132. Noise levels from the long-standing protest in Parliament Square are a continuing cause of concern to a significant number of Members of Parliament. For example, Julian Lewis MP raised the issue in Parliament earlier this year, noting that:

133. The parliamentary authorities have stated that the police lack powers to intervene to deal with an excessively noisy protest.[238] One possible approach would be to regulate the use of loudspeakers in Parliament Square using conditions under the Public Order Act, backed up by an explicit power to confiscate equipment. There may be difficulties, however, in determining the appropriate maximum noise level from a protest and measuring if it has been exceeded. We recommend that the Home Office, the police, Westminster City Council and the parliamentary authorities should develop alternative arrangements to manage noise levels from protest in Parliament Square, including consideration of whether legislative change is necessary and whether maximum noise levels should be imposed and enforced effectively.


134. The "peace camp" on Parliament Square may justifiably be described as unsightly but it in no way hinders the effective working of Parliament. We have heard no good argument in favour of introducing an arbitrary limit on the duration of protests around Parliament, although we note the potential security concerns associated with the existence of the camp. We share the view of the Joint Committee on the draft Constitutional Renewal Bill that the police power in the Serious Organised Crime and Police Act 2005 to impose conditions relating to security issues should be continued for the area around Parliament. We are also concerned to ensure that the existence of long-term protests does not prevent or deter other people from protesting in Parliament Square. The police should have the power to impose conditions on protests in order to facilitate protest by others - for example, where more than one protest takes place in Parliament Square on the same day.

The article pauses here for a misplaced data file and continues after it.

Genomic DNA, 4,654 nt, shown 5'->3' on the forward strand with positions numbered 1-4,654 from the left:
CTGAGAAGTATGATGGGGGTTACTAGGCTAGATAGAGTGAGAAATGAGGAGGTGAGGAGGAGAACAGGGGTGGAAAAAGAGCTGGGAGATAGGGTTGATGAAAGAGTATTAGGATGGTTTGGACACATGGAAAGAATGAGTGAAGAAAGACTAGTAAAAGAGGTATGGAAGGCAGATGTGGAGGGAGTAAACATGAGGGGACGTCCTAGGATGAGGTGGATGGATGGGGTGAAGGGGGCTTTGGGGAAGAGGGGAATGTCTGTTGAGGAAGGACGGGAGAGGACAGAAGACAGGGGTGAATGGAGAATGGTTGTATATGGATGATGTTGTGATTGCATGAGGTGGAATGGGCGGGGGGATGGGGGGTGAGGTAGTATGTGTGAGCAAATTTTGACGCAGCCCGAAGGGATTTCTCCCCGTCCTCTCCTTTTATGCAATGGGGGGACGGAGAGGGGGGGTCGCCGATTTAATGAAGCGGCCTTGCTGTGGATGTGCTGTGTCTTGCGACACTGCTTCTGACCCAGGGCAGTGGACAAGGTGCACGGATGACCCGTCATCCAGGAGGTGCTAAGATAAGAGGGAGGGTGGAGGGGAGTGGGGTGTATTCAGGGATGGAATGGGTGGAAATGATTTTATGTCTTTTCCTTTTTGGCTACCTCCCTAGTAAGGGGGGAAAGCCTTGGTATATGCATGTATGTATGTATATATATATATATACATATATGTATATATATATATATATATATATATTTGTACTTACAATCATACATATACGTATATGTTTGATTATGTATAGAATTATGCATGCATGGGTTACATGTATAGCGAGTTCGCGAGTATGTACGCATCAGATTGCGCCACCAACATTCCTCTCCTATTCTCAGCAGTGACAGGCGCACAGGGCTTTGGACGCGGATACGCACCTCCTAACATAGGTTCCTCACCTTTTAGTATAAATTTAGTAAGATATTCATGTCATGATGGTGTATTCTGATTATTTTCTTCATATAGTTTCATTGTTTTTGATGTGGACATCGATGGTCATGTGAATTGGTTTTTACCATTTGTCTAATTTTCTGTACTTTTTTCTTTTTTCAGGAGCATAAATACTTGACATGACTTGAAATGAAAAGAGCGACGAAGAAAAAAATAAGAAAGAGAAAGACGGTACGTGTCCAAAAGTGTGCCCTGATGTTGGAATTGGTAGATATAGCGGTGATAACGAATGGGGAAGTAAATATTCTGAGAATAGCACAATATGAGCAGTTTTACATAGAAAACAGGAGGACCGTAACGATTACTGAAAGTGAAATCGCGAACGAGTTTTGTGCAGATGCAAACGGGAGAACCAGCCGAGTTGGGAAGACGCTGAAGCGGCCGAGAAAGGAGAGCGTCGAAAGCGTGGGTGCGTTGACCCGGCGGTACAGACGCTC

135. We note that the Greater London Authority may consider creating new byelaws to manage protest in Parliament Square, including to limit the duration of protests. Given the potential significance of these new byelaws for the rights to freedom of expression and assembly, we recommend that section 236A of the Local Government Act 1972 be amended to set out the framework for balancing relevant interests.

136. We recommend that the Authority involve the police, Westminster City Council and the parliamentary authorities in discussions about any new byelaws; and that any new restrictions on the rights to freedom of assembly and expression are not disproportionate.


137. We consider that protest around Parliament should be governed by the Public Order Act, in particular the police power to impose conditions on protests under section 14. There is a case, however, for amending section 14 to deal with the specific circumstances of Parliament. Although the Public Order Act could be invoked if protestors sought to prevent people from entering Parliament, it is unlikely to be of assistance where there is doubt as to whether the "purpose" of the organisers is "to intimidate others". Consequently, we recommend that the Public Order Act should be amended to enable conditions to be placed on static protests where they seriously impede, or it is likely that they will seriously impede, access to Parliament. We set out an amendment to achieve this, below.